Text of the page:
• Evan McCoy

Outside Voices: Adrian

Updated: Sep 8, 2018

Welcome to the newest installment in my Outside Voices campaign.

As I continued to write about the LGBT community, I came to realize that I didn’t want to create the impression that my personal experiences as a white, gay man were representative of the experiences of the entire LGBT community. I could never, ever, begin to understand how different other queer people’s experiences have been from my own.

So, instead of speaking for them, I want to use my blog as a platform to give other people a voice. Every LGBT person has had different experiences, different challenges, different triumphs, and different lives. With the Outside Voices campaign, I hope to expose my readers to the endless facets of our community - those sometimes complicated, sometimes difficult differences that make this community so beautiful.

The name - Outside Voices - is an ode to being out. It’s an ode to being loud. And it’s an ode to letting others use this platform to share their own stories. I feature a new Outside Voice about once every month.

So. Without further ado, I’d like to pass the torch to Adrian.


Name: Adrian B. Mora

Age: 14

From: New York City

Identifies as: mixed-race, non-binary gender

Hi, Adrian. Can you explain your identity to those who may not know what it means?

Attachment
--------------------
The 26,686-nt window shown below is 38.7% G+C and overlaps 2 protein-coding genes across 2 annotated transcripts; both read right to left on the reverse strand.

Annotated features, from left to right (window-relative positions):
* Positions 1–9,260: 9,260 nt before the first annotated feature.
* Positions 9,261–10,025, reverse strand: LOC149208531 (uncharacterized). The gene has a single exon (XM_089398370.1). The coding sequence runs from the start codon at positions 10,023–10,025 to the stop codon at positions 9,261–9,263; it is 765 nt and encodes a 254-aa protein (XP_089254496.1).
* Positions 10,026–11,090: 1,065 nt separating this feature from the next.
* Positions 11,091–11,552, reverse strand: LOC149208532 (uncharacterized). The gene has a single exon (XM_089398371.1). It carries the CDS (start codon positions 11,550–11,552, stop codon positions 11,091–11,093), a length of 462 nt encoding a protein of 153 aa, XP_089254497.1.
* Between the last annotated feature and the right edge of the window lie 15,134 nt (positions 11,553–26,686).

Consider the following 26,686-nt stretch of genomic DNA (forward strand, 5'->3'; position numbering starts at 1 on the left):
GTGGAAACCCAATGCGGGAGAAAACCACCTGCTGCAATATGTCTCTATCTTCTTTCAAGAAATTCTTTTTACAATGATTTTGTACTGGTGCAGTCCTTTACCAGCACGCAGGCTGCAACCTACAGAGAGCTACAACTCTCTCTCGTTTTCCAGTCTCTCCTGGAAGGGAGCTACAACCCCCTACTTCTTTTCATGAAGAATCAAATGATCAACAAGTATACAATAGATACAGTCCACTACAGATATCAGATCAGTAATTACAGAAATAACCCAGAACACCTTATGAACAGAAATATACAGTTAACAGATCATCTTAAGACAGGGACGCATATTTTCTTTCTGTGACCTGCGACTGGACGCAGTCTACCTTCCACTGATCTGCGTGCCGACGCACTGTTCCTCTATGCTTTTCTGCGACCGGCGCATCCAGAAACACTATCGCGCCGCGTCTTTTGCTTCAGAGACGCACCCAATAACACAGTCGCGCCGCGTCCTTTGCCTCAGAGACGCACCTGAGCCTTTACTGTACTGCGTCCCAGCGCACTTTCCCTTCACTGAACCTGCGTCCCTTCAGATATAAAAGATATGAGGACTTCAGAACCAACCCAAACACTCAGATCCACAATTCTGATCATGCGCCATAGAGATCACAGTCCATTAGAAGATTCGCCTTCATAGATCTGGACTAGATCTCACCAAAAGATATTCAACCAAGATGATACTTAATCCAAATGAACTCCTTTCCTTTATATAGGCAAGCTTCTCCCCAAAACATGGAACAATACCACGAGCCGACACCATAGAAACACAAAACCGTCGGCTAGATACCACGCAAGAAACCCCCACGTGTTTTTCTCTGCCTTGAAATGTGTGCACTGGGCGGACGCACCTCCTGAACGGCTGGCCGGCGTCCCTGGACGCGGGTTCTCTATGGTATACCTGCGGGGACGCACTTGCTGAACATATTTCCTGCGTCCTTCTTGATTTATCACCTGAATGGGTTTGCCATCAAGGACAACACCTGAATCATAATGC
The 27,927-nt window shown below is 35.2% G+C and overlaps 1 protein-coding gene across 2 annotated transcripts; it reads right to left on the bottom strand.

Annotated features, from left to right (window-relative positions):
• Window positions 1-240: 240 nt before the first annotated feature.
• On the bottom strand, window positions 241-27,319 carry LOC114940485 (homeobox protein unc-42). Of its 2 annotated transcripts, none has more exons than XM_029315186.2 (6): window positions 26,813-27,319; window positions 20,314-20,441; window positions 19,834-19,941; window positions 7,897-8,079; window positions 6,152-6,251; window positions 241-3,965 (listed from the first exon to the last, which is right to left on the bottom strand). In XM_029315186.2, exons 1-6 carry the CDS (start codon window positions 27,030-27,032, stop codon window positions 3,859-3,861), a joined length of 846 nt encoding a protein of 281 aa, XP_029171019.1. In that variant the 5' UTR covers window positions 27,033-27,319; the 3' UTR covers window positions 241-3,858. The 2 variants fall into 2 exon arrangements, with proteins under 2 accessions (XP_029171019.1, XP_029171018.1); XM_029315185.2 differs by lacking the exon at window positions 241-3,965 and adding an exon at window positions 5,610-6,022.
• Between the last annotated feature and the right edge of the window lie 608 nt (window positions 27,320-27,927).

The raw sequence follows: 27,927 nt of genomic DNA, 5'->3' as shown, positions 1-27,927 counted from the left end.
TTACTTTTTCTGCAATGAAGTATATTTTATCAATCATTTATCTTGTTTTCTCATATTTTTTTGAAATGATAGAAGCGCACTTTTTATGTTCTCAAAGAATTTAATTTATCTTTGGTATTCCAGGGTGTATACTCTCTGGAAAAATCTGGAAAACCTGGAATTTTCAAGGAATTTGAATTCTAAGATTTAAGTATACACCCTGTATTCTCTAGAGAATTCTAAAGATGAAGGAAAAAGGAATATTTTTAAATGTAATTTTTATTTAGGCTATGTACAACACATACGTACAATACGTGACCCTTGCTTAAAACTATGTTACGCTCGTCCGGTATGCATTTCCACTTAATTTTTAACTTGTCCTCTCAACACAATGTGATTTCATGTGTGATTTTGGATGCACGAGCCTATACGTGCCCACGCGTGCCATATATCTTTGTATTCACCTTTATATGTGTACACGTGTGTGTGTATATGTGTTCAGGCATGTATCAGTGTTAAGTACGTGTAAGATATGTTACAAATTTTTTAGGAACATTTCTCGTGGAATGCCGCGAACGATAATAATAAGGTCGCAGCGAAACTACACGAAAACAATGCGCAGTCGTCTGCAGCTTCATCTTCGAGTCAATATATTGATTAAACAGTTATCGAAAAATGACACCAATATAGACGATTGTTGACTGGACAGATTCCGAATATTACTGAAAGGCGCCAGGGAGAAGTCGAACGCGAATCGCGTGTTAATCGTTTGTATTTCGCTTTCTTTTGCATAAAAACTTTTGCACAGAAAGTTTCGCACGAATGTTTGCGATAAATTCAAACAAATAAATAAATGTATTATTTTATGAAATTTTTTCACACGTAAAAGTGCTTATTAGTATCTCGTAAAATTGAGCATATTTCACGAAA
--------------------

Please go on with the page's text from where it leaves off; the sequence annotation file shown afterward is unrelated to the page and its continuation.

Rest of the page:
With gender, I identify as non-binary. To me, being non-binary means I don't perfectly fit into the box of male or female. I don't feel entirely like a boy or entirely like a girl. I'm just a human being.

What even is gender? Does gender mean “gender expression?” If a boy wears makeup, does that make him a girl? Is it your body parts? Is it the different social roles and expectations of men and women? Who knows. It's strange, because all these concepts of gender are just meaningless stereotypes society has randomly assigned to different things.

Gender doesn't make sense to me. I think in 100 years, gender will no longer exist and people will just be themselves - hopefully. But until then, I'm a little bit of everything.

Sexually and romantically, I identify as a lesbian. When it comes to sexual/romantic relationships, I feel more comfortable seeing myself as feminine and am comfortable with my girlfriend calling me her girlfriend. I'm more okay with being a girl in the context of sexual/romantic relationships. I feel attraction toward girls and feel comfortable and even empowered by being a girl that likes other girls and being a girl other girls like. This might not make any sense to others, but it works for me.

Tell us about yourself.

I love theater, music, singing, songwriting, reading, creative writing, baking, watching movies and TV shows, and just creating stories in general. I'm very passionate about art and I love making others feel happy and inspired and empowered and motivated. I am very empathetic and care deeply for others, but that isn't always a good thing. I'm very invested in the well-being of others, even when it's something beyond my control.